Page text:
Reflection On An Organizational Change Of The World Bank

Submitted By Naian-Chang
Words: 642
Pages: 3


TO: Prof. David Hofmann

FROM: Tim Chang

DATE: March 26, 2014

RE: 1st assignment: reflection on an outside article

This memo reflects on the still ongoing organizational change of the World Bank, which is discussed by journalist Annie Lowry on New York Times’ October 7th, 2013 paper1. Specifically, this memo includes a summary on the World Bank’s situation, key organization design concepts related to World Bank’s organizational structure, and key organization design concepts related to World Bank’s potential organizational structure. With the following information, you can gain a better understanding of the application of organizational design.

World Bank’s situation

World Bank is the largest NGO that focuses on poverty reduction by providing financing solutions to developing countries’ development projects2. Made up of 188 member countries, the World Bank has 6 regional units across continents2. Also, the World Bank has almost 20 areas of different practices, and each of the regional units has its own teams for different practices that belong to the 20 areas2. It lends more than $30 billion a year and works in more than 100 countries. In 2013, employee survey revealed a “culture of fear” and a “terrible” environment for collaboration at the huge organization, which leads to considerations about restructuring1.

Key organization design concepts related to World Bank’s organizational structure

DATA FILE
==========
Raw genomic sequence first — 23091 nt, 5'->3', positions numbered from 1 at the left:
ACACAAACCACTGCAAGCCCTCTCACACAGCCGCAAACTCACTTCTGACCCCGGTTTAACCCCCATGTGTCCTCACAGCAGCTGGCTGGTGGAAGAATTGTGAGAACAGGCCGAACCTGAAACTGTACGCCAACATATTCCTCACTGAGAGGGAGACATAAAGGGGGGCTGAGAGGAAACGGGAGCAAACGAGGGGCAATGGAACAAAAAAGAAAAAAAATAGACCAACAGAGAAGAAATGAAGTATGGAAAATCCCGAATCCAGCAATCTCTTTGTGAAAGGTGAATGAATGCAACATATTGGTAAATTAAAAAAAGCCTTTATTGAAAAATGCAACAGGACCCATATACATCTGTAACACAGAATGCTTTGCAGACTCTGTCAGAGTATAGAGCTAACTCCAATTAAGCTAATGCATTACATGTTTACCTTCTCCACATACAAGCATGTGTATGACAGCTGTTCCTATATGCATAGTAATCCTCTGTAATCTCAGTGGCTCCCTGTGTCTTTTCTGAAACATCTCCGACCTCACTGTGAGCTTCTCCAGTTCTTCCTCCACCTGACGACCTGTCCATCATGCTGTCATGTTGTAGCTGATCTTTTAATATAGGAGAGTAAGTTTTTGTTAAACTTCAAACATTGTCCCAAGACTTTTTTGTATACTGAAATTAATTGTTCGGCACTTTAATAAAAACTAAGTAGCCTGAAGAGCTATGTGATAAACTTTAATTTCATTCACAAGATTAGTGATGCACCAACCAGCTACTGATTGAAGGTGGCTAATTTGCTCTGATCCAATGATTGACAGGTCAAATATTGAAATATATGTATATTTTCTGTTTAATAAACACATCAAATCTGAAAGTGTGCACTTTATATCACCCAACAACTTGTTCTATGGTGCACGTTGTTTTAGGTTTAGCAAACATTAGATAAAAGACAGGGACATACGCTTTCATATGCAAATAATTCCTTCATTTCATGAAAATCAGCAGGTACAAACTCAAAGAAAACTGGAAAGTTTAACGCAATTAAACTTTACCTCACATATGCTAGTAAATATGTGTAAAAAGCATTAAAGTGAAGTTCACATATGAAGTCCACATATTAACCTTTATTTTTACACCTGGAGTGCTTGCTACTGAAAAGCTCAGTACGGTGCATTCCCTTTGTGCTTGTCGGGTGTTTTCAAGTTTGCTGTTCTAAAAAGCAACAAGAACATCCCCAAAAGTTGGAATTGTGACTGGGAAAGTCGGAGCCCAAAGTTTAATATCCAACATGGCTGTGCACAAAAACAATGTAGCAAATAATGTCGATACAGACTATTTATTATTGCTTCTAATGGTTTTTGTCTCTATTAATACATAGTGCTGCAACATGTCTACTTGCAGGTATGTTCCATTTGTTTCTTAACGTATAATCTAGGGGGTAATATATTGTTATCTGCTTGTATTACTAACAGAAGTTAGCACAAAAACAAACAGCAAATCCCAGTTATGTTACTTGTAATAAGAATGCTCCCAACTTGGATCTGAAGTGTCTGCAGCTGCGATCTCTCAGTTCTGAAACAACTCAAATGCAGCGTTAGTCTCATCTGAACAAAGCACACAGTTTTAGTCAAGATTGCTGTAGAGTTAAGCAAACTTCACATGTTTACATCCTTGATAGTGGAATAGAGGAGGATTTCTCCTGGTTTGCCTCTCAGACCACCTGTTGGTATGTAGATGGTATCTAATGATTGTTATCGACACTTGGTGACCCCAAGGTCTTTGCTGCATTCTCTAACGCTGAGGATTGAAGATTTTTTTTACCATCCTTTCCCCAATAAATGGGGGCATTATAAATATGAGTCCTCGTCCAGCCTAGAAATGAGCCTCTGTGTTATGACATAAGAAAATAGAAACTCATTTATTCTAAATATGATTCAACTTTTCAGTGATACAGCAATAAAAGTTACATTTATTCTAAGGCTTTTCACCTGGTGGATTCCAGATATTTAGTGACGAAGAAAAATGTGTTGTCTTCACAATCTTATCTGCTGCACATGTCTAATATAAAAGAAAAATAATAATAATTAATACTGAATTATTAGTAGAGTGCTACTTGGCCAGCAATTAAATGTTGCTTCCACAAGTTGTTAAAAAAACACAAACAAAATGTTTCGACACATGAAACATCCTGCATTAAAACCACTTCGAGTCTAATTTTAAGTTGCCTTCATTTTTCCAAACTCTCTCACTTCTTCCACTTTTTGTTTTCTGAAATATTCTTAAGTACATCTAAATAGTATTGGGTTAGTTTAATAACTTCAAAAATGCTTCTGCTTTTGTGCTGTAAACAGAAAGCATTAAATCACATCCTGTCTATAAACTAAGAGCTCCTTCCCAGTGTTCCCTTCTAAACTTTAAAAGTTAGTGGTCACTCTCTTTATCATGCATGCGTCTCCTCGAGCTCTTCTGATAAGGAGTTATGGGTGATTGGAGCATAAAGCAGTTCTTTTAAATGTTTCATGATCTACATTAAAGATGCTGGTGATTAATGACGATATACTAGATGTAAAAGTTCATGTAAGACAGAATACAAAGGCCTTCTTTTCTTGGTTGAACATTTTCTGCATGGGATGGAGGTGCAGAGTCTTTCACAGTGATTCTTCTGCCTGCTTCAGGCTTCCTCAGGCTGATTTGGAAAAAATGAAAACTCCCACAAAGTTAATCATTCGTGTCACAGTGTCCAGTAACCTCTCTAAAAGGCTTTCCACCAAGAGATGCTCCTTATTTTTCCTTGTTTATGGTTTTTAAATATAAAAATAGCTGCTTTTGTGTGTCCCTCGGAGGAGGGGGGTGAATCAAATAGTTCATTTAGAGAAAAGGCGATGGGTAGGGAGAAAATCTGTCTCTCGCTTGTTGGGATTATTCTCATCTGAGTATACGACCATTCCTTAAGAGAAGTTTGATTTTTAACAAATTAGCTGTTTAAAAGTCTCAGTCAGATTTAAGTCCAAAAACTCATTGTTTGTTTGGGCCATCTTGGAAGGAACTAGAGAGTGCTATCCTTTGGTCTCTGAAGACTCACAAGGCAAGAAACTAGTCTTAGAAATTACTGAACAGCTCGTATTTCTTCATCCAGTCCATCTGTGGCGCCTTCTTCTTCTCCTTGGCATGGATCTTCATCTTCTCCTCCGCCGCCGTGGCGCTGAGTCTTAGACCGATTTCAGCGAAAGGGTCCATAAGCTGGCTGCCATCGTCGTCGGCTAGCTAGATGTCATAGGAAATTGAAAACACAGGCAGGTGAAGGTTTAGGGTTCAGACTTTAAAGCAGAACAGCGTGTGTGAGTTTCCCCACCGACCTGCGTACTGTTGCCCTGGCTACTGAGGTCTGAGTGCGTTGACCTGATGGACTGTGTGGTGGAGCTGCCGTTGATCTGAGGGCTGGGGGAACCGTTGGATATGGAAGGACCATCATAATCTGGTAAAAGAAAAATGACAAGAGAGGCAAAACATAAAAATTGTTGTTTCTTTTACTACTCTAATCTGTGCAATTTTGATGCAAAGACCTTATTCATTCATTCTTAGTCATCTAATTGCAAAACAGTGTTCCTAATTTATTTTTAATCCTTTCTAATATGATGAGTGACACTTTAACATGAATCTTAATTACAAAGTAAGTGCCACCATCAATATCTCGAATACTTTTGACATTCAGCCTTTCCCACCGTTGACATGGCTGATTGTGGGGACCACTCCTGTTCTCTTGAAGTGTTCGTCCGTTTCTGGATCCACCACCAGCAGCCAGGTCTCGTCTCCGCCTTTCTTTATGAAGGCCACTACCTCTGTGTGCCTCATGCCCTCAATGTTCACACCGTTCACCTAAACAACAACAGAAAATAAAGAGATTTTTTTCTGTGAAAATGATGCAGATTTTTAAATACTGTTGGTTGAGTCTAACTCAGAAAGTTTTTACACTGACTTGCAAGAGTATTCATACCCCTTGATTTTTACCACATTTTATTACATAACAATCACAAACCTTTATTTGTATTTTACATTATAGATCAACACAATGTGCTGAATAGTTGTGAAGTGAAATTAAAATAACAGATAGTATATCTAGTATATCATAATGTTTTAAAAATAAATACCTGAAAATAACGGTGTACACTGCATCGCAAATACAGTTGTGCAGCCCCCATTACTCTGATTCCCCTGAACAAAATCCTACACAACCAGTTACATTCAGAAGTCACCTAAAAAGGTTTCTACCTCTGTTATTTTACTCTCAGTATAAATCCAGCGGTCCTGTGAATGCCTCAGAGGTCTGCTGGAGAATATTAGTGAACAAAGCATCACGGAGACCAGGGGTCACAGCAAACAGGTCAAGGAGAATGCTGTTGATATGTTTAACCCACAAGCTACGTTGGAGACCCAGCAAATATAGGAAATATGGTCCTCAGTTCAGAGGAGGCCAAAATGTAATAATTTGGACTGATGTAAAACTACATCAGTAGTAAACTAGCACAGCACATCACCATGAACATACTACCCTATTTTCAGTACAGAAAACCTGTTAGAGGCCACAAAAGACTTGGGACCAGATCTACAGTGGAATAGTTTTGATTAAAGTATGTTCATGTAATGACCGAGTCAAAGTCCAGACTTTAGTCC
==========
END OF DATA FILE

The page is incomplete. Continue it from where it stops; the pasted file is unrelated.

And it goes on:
At World Bank, general management units serve and oversee regional (geographic) units (groups) of operations2. This design enables local focus, customization and relationships with local governments, as countries and regions are culturally different. Also, different countries have different regulations, increasing the amount of information World Bank needs to process. In this way, regional units can provide specialization of knowledge.

However, this design obstructs mobilizing and sharing resources across regional boundaries: employees working in different offices barely have any contact1. The structure creates inefficiencies when staff work in the same area of practice cannot share their experience and knowledge, making the World Bank a “terrible” environment for collaboration1.

Another issue with World Bank’s organizational structure is bureaucracy: extensive layers of management creates a bureaucratic, centralized organizational structure1. The World Bank is huge, and its tasks are complex. In order to manage the information flow, the World Bank has layers of middle managers. In this way, the money and approval processes are complex, and it takes time for information to flow within the organization vertically. This centralized structure reduces the operating speed, and as NGO competitions intensifies (smaller private NGOs such as the